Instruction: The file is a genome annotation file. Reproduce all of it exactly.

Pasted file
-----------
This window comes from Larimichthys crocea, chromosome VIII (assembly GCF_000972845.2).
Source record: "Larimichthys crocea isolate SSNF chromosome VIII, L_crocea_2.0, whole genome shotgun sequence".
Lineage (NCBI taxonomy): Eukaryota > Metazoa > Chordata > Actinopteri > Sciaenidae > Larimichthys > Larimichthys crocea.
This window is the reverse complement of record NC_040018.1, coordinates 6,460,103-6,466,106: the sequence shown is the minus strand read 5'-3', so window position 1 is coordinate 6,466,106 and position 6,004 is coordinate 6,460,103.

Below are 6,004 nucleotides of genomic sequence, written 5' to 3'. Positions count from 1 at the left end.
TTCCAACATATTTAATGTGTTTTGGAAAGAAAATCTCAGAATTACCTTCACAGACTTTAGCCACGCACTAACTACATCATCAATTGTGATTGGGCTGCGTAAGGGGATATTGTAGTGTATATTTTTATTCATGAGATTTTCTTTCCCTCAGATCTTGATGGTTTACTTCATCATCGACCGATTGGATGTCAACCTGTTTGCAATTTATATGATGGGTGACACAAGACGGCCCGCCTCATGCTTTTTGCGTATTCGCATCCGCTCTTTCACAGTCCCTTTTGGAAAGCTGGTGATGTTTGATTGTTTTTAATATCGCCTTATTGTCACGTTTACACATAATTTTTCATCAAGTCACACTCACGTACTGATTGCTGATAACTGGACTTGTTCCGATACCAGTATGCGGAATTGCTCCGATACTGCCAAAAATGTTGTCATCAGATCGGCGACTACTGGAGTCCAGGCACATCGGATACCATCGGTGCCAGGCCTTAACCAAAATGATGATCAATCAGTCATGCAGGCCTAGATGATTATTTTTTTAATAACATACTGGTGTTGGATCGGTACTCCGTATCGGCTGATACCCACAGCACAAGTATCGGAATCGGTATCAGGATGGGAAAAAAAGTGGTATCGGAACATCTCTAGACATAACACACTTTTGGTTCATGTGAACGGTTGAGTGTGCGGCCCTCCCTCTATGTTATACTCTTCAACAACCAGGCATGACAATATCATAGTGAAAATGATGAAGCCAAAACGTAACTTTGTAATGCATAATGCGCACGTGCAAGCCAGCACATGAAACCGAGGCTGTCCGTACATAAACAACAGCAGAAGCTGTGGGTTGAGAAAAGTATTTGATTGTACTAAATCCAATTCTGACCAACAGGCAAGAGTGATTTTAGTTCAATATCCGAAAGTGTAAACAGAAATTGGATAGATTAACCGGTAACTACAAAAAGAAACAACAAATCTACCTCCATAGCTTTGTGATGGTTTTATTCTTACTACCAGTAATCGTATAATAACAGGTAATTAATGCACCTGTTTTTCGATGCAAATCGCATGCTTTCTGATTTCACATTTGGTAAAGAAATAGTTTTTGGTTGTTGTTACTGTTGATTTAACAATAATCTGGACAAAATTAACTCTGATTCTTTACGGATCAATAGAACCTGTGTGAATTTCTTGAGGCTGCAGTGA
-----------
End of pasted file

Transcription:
This window comes from Larimichthys crocea, chromosome VIII (assembly GCF_000972845.2).
Source record: "Larimichthys crocea isolate SSNF chromosome VIII, L_crocea_2.0, whole genome shotgun sequence".
Lineage (NCBI taxonomy): Eukaryota > Metazoa > Chordata > Actinopteri > Sciaenidae > Larimichthys > Larimichthys crocea.
This window is the reverse complement of record NC_040018.1, coordinates 6,460,103-6,466,106: the sequence shown is the minus strand read 5'-3', so window position 1 is coordinate 6,466,106 and position 6,004 is coordinate 6,460,103.

Below are 6,004 nucleotides of genomic sequence, written 5' to 3'. Positions count from 1 at the left end.
TTCCAACATATTTAATGTGTTTTGGAAAGAAAATCTCAGAATTACCTTCACAGACTTTAGCCACGCACTAACTACATCATCAATTGTGATTGGGCTGCGTAAGGGGATATTGTAGTGTATATTTTTATTCATGAGATTTTCTTTCCCTCAGATCTTGATGGTTTACTTCATCATCGACCGATTGGATGTCAACCTGTTTGCAATTTATATGATGGGTGACACAAGACGGCCCGCCTCATGCTTTTTGCGTATTCGCATCCGCTCTTTCACAGTCCCTTTTGGAAAGCTGGTGATGTTTGATTGTTTTTAATATCGCCTTATTGTCACGTTTACACATAATTTTTCATCAAGTCACACTCACGTACTGATTGCTGATAACTGGACTTGTTCCGATACCAGTATGCGGAATTGCTCCGATACTGCCAAAAATGTTGTCATCAGATCGGCGACTACTGGAGTCCAGGCACATCGGATACCATCGGTGCCAGGCCTTAACCAAAATGATGATCAATCAGTCATGCAGGCCTAGATGATTATTTTTTTAATAACATACTGGTGTTGGATCGGTACTCCGTATCGGCTGATACCCACAGCACAAGTATCGGAATCGGTATCAGGATGGGAAAAAAAGTGGTATCGGAACATCTCTAGACATAACACACTTTTGGTTCATGTGAACGGTTGAGTGTGCGGCCCTCCCTCTATGTTATACTCTTCAACAACCAGGCATGACAATATCATAGTGAAAATGATGAAGCCAAAACGTAACTTTGTAATGCATAATGCGCACGTGCAAGCCAGCACATGAAACCGAGGCTGTCCGTACATAAACAACAGCAGAAGCTGTGGGTTGAGAAAAGTATTTGATTGTACTAAATCCAATTCTGACCAACAGGCAAGAGTGATTTTAGTTCAATATCCGAAAGTGTAAACAGAAATTGGATAGATTAACCGGTAACTACAAAAAGAAACAACAAATCTACCTCCATAGCTTTGTGATGGTTTTATTCTTACTACCAGTAATCGTATAATAACAGGTAATTAATGCACCTGTTTTTCGATGCAAATCGCATGCTTTCTGATTTCACATTTGGTAAAGAAATAGTTTTTGGTTGTTGTTACTGTTGATTTAACAATAATCTGGACAAAATTAACTCTGATTCTTTACGGATCAATAGAACCTGTGTGAATTTCTTGAGGCTGCAGTGA